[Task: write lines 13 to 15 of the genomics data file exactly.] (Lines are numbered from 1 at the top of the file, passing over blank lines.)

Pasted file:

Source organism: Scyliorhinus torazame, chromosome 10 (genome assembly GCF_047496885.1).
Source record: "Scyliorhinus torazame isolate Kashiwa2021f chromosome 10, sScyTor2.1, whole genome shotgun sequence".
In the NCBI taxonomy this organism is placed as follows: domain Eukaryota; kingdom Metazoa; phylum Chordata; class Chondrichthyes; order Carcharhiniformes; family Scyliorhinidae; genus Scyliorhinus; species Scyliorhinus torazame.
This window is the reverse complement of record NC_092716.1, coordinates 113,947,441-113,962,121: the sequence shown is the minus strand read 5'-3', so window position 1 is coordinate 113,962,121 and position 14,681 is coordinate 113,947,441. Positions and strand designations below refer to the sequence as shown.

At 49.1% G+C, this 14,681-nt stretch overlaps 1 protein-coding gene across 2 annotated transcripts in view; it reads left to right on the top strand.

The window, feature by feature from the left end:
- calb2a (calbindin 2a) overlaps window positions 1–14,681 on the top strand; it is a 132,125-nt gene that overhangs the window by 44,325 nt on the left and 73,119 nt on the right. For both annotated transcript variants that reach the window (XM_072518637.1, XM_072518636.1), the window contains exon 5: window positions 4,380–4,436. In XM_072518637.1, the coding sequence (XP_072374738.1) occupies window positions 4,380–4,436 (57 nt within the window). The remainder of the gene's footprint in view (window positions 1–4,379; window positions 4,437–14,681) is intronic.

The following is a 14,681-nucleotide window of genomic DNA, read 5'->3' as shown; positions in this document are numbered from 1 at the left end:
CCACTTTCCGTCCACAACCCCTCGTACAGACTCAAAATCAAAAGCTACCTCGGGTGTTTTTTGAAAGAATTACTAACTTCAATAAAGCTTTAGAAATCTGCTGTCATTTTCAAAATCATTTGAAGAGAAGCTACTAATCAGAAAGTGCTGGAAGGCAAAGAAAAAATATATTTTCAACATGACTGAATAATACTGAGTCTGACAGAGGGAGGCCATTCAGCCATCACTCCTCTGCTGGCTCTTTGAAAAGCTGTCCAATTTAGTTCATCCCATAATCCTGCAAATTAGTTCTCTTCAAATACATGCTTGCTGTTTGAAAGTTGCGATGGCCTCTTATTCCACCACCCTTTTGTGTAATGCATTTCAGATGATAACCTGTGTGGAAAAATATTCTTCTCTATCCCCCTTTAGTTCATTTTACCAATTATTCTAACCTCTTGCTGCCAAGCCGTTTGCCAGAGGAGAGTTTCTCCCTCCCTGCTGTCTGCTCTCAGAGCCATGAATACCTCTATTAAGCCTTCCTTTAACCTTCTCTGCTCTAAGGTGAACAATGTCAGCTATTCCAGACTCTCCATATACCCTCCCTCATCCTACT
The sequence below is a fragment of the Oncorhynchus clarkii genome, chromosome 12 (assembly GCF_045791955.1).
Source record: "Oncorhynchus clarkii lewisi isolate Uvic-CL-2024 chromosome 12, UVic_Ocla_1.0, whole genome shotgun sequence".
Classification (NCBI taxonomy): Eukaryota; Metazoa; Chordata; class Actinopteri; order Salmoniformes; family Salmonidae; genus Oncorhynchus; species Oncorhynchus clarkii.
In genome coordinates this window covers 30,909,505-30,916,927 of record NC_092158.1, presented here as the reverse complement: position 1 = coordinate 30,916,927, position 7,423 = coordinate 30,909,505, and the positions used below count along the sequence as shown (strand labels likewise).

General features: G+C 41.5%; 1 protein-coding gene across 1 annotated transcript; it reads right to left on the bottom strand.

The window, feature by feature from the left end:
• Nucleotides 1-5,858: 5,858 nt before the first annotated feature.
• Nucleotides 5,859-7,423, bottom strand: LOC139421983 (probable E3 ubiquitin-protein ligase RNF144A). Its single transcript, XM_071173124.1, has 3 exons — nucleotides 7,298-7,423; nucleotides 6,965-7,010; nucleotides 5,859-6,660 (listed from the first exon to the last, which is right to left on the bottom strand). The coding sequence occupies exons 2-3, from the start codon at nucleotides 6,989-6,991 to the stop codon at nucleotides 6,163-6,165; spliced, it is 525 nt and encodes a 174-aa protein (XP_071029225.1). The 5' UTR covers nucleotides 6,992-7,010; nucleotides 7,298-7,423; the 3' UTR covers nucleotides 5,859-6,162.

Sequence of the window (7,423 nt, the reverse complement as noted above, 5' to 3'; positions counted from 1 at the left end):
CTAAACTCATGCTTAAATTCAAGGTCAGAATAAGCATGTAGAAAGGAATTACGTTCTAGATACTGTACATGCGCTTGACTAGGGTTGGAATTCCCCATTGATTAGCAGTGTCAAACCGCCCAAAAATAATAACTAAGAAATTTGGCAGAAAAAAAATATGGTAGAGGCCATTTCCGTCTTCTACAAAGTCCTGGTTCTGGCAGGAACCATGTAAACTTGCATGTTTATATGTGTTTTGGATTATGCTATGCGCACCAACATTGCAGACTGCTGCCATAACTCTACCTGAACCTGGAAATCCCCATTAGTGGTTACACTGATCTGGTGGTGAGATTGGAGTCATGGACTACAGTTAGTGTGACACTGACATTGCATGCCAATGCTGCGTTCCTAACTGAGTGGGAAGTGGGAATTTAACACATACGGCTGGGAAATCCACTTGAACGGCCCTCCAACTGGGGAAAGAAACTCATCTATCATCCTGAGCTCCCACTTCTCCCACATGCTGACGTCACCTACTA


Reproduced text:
In genome coordinates this window covers 30,909,505-30,916,927 of record NC_092158.1, presented here as the reverse complement: position 1 = coordinate 30,916,927, position 7,423 = coordinate 30,909,505, and the positions used below count along the sequence as shown (strand labels likewise).

General features: G+C 41.5%; 1 protein-coding gene across 1 annotated transcript; it reads right to left on the bottom strand.

The window, feature by feature from the left end: